295  Camaro Research Group Discussion / Decoding/Numbers / Re: Caveat Emptor on: February 16, 2014, 02:20:04 PM
William,

Same auction - both are the 08C car?

Regards,
Steve

296  Camaro Research Group Discussion / General Discussion / Re: Nagging questions about parts and restoration direction on: February 15, 2014, 09:58:56 PM
1) I, like you, bought many NOS parts in the early '80's while they were available and inexpensive. Getting three kids through college the last several years forced my hand - I have had to part with too many rare and desirable things over time, hopefully no more. My advice to you is to keep the needed parts for your restoration, and sell accumulated or speculative parts to finance paint/body/future parts. NOS is getting so scarce and high dollar, my take on it is "if you need it, keep it". NOS fits better, looks better, and will show in the completed restoration. Use repro as a very last resort. I constantly scour swap meets, shows and on line chasing the next good used part, NOS small parts, even years that I don't have represented to use as future swap or sell items - you can make some decent money selling inventory items, while keeping your "core" items intact.

Regards,
Steve
297  Camaro Research Group Discussion / Maintenance / Re: 68 350 engine - how to start on: February 15, 2014, 10:23:55 AM
One way that has worked for me a few times is to remove the plugs and put something light like marvel mystery oil into the cylinders and let it sit for an hour.
While the cylinder lube is sitting remove the distributor and drive the oil pump gear to push (new oil) throughout the motor to get the bearings lubed. I used an old distributor for this. You can use a large screw drive with the handle cut off and put into a drill too. Anything to reach into and engage the oil pump drive shaft.
Move the engine by hand first (flywheel or socket on damper bolt) to see if the motor will 'break lose' and then the using the starter motor, cycle the engine several times to circulate the oil.
 Ready to start-
Find #1 TDC and reinstall the distributor and plugs. Align the rotor to the #1 terminal on the distributor cap and manually rotate the distributor until the points just open (use a meter for this part).
You should be ready to start the motor at this point if the distributor indexing is close.
Adjust the dwell and timing afterwards.

 I believe this to be the safest approach to starting a motor where the bearings may be dry and the rings stuck due to moisture instead of putting in gas and starting 'dry'.

Mike

Mike has it right. The only additional steps I would take (I did this same thing with my LS-5 454 that had not been started in 19 years) is make sure you prime the engine oiling by using a priming tool (these specific tools use a bushing that directs the oil through the cam galleries, which feed the main bearing oil galleries). Rotate the crank 90 degrees, pump the pressure up (or give it enough time to pressurize the galleries), do this in 90 degree increments until you have completed one revolution of the crank, This makes sure you won't have a dry bearing surface before you turn it over with the starter. Worked for me - the old Chevelle cranked right up, nary a problem, except for dislodging a few generations of Brown Recluse buddies.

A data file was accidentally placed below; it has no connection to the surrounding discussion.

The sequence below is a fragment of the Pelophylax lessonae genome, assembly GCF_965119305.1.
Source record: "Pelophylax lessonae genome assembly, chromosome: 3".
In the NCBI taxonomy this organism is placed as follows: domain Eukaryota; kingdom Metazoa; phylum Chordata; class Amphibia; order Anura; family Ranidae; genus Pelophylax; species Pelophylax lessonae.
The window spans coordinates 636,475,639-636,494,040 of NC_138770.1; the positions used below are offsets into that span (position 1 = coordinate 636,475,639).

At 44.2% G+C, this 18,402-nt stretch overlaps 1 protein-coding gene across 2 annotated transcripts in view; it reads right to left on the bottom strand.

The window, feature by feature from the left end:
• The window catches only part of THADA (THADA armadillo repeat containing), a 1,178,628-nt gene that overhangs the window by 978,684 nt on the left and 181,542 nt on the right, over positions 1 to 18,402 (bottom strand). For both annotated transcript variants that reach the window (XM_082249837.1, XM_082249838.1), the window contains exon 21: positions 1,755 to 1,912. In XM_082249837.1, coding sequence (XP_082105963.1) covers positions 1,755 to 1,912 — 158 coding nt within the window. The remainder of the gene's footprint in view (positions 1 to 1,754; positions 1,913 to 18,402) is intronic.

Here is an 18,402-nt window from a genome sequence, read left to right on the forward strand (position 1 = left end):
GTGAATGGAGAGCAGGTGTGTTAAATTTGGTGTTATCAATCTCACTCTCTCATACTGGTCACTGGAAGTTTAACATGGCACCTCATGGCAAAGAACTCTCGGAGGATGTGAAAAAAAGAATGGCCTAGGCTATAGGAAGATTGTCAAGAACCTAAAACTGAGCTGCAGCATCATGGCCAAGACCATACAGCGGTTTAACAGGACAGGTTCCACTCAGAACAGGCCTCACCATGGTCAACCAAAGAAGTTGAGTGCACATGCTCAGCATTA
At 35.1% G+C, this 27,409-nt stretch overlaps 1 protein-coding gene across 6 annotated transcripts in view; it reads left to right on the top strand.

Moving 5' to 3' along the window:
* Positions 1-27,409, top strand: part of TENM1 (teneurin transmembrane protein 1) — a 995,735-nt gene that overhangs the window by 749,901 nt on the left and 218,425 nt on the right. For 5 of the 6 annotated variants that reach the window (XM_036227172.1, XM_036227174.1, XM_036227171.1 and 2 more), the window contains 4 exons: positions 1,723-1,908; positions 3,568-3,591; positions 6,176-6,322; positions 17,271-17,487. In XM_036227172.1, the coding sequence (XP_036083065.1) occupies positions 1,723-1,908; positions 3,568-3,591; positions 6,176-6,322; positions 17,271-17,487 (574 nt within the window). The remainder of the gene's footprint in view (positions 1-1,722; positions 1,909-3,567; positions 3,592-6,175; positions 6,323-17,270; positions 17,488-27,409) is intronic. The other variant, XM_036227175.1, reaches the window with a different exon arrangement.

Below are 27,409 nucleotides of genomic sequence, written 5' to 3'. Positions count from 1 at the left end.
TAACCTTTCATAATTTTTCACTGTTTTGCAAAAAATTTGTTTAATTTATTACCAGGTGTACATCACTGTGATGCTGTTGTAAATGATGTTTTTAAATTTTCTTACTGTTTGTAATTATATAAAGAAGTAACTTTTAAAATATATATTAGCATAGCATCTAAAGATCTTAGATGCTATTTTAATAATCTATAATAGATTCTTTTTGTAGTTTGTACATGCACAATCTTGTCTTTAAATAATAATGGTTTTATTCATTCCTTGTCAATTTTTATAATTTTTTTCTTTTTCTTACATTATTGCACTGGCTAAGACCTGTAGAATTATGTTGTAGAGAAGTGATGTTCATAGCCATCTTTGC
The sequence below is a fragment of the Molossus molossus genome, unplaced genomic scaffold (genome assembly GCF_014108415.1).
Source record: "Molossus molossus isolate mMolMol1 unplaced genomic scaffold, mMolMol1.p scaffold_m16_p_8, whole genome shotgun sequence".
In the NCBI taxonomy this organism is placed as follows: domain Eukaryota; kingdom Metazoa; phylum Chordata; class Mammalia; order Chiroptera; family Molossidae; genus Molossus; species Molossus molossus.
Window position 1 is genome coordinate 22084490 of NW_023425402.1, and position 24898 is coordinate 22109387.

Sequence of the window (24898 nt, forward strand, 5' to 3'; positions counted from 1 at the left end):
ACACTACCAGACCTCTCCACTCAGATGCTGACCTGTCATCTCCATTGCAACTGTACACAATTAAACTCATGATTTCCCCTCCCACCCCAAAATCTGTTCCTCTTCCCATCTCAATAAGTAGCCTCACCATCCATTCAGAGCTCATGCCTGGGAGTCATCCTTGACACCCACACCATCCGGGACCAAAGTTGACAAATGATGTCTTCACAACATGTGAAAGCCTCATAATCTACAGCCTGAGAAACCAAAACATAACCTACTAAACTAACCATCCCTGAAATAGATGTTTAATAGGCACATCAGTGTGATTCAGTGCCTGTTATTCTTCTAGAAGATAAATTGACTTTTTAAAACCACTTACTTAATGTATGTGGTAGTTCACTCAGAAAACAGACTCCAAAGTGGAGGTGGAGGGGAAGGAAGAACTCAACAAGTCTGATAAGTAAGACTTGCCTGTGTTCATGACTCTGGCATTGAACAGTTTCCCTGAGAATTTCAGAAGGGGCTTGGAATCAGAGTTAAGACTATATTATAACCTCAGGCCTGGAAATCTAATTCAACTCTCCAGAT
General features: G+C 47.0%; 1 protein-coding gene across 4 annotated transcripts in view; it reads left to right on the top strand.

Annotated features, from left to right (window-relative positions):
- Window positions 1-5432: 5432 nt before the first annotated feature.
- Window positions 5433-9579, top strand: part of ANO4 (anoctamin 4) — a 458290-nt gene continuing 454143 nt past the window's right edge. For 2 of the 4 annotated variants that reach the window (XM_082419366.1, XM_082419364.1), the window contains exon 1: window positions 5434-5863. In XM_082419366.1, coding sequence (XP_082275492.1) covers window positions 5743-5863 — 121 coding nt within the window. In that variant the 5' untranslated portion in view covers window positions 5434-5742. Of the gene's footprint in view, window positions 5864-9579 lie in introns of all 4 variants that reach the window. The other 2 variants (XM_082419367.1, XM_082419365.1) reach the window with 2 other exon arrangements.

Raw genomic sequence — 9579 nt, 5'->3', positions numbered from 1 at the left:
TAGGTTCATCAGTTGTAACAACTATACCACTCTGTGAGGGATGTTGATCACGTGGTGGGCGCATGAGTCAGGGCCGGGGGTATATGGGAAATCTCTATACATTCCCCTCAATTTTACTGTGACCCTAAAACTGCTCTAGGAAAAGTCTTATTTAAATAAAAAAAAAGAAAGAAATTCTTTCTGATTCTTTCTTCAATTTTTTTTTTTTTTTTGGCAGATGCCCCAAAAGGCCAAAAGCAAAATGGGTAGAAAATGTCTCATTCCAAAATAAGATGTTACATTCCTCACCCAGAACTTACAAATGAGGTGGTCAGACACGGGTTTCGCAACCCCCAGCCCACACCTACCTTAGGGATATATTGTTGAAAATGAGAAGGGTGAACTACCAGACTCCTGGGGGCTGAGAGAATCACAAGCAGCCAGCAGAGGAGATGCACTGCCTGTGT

Ditto on the Marvel Mystery Oil squirted into the cylinders. A few pumps with an oil can into each before you start to turn it over insured the rings will break free without a lot of torque.

Regards,
Steve
298  Camaro Research Group Discussion / General Discussion / Re: 69 Z/28 Barn Find?? on: February 10, 2014, 12:06:19 AM
I am getting a little tired of seeing "barn finds" - I prefer the term "barn car". Here's my version of a true "barn car" - the car and the barn are legitimate ( a little dark, but you get the picture). Barn storage, even with rodents, birds, skunks, possums and cats, is still preferable to outside storage any day of the week. The causation is lack of space; or really, a lack of funding to expand the garage or build one large enough to accommodate the hobby.

Donations accepted for the "Save the Camaro" fund - LOL.

Regards,
Steve

299  Camaro Research Group Discussion / Originality / Re: Identifying Original Console Gauges on: February 08, 2014, 05:34:38 PM


I need to clean my gauges up and get it all back together for going in the car and I have a couple of questions:
1)  My clear plastic lens over the gauges are 'scratched' and dull;  Any recommendations for polishing or replacing them?


Gary -

If your lenses are originals, and you are the detailed restorer that I think you are, look at the part number embossed on your lenses - you should see a "-1" and a "-2" on the two lenses. GM actually used two different part numbers, combined to a single number years later before they went discontinued. Polish them and keep them with the package. If they are tool deeply scratched to look decent, then I guess the solution is to replace.

Regards,
Steve
300  Camaro Research Group Discussion / Restoration / Re: Seam sealer on: February 08, 2014, 05:22:56 PM
I used 3M, caulking gun application. Sets up perfectly - looks like factory sealer to me. I have always looked to use 3M products when I can - pretty reliable stuff. Plus, it's usually available through many different outlets -

Just my opinion -

Regards,
Steve